Rational Strategies for Combining Bcl-2 Inhibition with Targeted Drugs for Anti-Tumor Synergy

Erin Schwab1, Justin A. Chen1, Jasmine C. Huynh1, Jingran Ji1, Mili Arora1, May Cho1, Edward J. Kim1*

1Department of Internal Medicine, University of California Davis, USA

Based on the well-established importance of dysregulated apoptosis as a hallmark of cancer, there has been robust interest in development of targeted drugs to promote cancer cell apoptosis. A promising target for promoting apoptosis is the Bcl-2 family of proteins. Bcl-2 family proteins are crucial in maintaining balance between cell survival and death through regulation of apoptotic signaling pathways via pro-survival and pro-apoptotic family members. To date, there has been limited efficacy with Bcl-2 inhibition alone in clinical development with benefit restricted to hematologic malignancies. However, combination approaches to inhibition of Bcl-2 and other oncogenic signaling pathways have provided evidence for potential anti-tumor synergy. We review herein the current evidence for targeting Bcl-2 family proteins as a cancer therapeutic strategy across both hematologic and solid organ malignancies.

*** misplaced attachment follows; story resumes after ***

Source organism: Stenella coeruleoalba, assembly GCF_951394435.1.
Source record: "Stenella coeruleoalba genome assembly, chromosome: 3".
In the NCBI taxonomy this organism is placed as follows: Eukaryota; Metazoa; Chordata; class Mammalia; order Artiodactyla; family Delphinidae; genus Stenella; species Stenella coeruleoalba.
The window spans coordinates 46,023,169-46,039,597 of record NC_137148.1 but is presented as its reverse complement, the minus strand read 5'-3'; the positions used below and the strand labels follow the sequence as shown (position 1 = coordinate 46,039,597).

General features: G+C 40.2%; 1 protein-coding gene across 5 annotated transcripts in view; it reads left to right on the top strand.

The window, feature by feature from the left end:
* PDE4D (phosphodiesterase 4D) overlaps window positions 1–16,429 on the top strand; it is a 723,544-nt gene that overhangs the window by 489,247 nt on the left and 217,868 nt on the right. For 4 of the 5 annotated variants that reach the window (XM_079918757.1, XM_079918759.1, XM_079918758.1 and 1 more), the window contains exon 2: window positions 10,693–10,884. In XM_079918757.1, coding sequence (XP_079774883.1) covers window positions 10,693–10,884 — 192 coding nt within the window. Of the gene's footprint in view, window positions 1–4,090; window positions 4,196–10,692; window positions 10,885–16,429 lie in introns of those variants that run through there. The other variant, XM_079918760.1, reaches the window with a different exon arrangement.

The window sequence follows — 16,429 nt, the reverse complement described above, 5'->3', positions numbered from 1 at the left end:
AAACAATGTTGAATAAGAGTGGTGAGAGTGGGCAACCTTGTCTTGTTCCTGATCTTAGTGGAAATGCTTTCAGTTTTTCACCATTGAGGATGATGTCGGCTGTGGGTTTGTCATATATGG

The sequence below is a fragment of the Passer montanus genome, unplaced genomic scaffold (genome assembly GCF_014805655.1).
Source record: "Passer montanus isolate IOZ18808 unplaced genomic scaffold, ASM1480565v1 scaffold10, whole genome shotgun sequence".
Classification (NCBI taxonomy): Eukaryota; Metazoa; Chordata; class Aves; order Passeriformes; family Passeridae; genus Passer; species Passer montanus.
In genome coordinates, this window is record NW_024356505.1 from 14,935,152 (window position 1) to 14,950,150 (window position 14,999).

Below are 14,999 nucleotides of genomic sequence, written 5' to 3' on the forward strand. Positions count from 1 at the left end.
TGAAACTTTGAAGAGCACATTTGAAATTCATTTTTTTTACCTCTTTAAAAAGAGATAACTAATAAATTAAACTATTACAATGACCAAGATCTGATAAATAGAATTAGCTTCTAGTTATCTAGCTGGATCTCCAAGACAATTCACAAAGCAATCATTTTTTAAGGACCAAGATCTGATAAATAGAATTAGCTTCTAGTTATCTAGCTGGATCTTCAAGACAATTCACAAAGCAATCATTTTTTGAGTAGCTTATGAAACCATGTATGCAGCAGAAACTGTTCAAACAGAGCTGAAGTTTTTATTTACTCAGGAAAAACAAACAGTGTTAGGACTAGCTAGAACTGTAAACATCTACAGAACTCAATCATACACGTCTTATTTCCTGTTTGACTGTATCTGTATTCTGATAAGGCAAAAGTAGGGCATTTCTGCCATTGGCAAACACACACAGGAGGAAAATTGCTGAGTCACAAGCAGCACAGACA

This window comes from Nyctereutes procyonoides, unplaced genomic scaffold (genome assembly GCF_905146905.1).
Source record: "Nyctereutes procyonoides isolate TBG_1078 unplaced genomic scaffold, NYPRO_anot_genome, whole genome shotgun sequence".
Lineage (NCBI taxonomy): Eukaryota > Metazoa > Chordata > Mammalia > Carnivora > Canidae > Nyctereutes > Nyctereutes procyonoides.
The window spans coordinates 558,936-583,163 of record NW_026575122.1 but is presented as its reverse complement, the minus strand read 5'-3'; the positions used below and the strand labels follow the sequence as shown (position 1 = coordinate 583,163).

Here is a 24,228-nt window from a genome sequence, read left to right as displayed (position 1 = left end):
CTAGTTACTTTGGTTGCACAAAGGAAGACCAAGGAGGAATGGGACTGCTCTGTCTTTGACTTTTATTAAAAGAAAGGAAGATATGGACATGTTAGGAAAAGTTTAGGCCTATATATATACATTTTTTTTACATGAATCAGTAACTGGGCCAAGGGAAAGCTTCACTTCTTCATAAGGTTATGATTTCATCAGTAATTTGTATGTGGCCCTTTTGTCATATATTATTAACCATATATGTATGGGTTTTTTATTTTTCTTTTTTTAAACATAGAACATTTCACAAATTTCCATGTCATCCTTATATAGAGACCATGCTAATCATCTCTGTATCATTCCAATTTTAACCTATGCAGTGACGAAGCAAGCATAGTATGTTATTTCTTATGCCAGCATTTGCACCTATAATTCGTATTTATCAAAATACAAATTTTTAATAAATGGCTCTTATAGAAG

B-cell lymphoma 2 (Bcl-2) family proteins are an integral player in intrinsic cellular apoptosis. The extrinsic apoptotic pathway is mediated by cell surface receptors, while intrinsic apoptosis involves mitochondria. The Bcl-2 family balance of cell survival and death regulates mitochondrial apoptotic signaling pathways which influence mitochondrial permeability. This family of proteins contain Bcl-2 homology (BH) domains that are imperative for heterodimeric interactions between Bcl-2 family members1.